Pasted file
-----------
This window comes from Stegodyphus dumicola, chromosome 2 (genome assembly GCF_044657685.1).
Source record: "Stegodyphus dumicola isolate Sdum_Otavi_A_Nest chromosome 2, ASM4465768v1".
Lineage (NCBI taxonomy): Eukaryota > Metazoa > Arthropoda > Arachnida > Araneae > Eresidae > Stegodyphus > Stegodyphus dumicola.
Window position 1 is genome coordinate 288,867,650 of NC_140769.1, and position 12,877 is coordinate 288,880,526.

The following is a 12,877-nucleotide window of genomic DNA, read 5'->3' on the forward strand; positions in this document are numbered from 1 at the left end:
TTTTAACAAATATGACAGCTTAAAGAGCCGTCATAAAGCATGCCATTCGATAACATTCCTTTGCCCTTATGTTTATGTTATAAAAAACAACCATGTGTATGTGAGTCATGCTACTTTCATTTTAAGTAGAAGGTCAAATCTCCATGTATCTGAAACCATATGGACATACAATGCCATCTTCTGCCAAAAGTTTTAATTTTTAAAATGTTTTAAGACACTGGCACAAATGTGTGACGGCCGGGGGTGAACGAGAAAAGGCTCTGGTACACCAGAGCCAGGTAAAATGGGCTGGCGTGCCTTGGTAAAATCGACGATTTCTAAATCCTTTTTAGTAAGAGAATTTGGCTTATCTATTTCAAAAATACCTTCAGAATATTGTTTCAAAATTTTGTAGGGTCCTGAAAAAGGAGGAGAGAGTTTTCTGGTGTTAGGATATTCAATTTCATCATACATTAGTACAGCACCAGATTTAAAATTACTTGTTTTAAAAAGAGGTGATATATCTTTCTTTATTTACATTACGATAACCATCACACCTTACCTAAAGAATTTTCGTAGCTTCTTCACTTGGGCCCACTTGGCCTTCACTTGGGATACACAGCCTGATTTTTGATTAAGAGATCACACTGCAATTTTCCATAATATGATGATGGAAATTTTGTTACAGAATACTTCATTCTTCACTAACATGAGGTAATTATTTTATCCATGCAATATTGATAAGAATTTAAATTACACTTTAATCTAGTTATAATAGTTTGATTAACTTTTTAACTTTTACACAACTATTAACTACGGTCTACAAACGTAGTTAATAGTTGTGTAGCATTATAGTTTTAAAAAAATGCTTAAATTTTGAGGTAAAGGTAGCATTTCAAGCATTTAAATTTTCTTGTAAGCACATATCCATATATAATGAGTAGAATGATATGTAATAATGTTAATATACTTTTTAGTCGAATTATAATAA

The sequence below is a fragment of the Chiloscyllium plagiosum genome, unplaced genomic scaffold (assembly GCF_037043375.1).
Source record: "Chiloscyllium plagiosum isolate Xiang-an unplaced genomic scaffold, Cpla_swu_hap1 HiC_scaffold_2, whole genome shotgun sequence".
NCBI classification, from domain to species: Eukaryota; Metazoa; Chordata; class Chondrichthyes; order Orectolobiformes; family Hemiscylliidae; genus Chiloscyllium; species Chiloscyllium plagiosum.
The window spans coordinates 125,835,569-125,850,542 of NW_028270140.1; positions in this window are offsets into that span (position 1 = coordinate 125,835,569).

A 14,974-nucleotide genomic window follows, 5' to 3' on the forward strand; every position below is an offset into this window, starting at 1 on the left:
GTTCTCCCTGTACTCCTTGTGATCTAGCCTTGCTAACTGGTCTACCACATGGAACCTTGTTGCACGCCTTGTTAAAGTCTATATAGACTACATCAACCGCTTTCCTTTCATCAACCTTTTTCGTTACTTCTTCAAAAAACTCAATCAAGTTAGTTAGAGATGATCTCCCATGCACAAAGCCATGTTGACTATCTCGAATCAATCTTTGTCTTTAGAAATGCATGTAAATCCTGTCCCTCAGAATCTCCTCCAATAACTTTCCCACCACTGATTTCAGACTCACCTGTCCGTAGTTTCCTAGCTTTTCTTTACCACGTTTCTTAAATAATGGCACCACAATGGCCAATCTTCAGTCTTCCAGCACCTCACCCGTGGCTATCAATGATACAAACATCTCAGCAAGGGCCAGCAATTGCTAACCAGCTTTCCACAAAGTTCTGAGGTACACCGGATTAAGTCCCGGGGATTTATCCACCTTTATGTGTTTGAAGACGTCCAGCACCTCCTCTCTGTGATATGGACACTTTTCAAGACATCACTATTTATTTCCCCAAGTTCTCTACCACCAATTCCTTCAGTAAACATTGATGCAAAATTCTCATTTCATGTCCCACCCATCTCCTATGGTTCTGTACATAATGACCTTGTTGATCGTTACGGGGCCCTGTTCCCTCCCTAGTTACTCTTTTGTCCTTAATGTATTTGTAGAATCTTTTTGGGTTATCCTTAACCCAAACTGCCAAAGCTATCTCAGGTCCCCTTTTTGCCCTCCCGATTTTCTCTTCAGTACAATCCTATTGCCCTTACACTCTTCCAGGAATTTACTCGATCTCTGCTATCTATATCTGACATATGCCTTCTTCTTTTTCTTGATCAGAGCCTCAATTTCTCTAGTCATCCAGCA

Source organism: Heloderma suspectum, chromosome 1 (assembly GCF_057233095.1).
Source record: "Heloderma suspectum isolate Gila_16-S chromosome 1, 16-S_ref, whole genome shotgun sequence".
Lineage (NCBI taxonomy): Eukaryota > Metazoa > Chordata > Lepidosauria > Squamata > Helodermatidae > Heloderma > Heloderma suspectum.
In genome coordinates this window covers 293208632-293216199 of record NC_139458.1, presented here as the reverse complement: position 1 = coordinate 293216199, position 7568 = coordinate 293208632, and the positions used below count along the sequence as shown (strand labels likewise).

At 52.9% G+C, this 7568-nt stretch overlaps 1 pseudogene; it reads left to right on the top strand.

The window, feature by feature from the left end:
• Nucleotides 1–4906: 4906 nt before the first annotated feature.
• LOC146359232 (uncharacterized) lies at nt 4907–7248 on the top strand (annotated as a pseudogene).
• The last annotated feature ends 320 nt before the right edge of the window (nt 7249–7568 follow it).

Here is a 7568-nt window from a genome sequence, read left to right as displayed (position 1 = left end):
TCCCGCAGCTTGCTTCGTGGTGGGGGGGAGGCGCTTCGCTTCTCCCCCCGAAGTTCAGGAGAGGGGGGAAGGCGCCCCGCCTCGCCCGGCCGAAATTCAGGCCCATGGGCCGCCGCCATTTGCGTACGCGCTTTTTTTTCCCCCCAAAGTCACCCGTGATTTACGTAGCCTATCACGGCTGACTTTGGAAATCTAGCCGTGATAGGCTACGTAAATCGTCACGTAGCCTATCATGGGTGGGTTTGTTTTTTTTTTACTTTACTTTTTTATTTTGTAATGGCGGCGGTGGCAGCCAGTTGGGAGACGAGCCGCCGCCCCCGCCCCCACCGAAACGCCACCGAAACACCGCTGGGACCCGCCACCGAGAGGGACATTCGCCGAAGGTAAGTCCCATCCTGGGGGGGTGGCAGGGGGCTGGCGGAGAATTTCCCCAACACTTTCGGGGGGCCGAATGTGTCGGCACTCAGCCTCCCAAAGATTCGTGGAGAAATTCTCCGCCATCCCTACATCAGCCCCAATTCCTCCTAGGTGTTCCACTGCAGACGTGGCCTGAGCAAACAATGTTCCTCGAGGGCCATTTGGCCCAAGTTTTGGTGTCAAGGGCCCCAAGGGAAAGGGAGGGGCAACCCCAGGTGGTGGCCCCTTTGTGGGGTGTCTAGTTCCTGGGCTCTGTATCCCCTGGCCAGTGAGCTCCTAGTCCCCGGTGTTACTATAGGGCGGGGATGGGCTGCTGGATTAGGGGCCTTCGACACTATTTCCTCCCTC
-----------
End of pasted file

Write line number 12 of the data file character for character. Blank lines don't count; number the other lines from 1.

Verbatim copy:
GTTCTCCCTGTACTCCTTGTGATCTAGCCTTGCTAACTGGTCTACCACATGGAACCTTGTTGCACGCCTTGTTAAAGTCTATATAGACTACATCAACCGCTTTCCTTTCATCAACCTTTTTCGTTACTTCTTCAAAAAACTCAATCAAGTTAGTTAGAGATGATCTCCCATGCACAAAGCCATGTTGACTATCTCGAATCAATCTTTGTCTTTAGAAATGCATGTAAATCCTGTCCCTCAGAATCTCCTCCAATAACTTTCCCACCACTGATTTCAGACTCACCTGTCCGTAGTTTCCTAGCTTTTCTTTACCACGTTTCTTAAATAATGGCACCACAATGGCCAATCTTCAGTCTTCCAGCACCTCACCCGTGGCTATCAATGATACAAACATCTCAGCAAGGGCCAGCAATTGCTAACCAGCTTTCCACAAAGTTCTGAGGTACACCGGATTAAGTCCCGGGGATTTATCCACCTTTATGTGTTTGAAGACGTCCAGCACCTCCTCTCTGTGATATGGACACTTTTCAAGACATCACTATTTATTTCCCCAAGTTCTCTACCACCAATTCCTTCAGTAAACATTGATGCAAAATTCTCATTTCATGTCCCACCCATCTCCTATGGTTCTGTACATAATGACCTTGTTGATCGTTACGGGGCCCTGTTCCCTCCCTAGTTACTCTTTTGTCCTTAATGTATTTGTAGAATCTTTTTGGGTTATCCTTAACCCAAACTGCCAAAGCTATCTCAGGTCCCCTTTTTGCCCTCCCGATTTTCTCTTCAGTACAATCCTATTGCCCTTACACTCTTCCAGGAATTTACTCGATCTCTGCTATCTATATCTGACATATGCCTTCTTCTTTTTCTTGATCAGAGCCTCAATTTCTCTAGTCATCCAGCA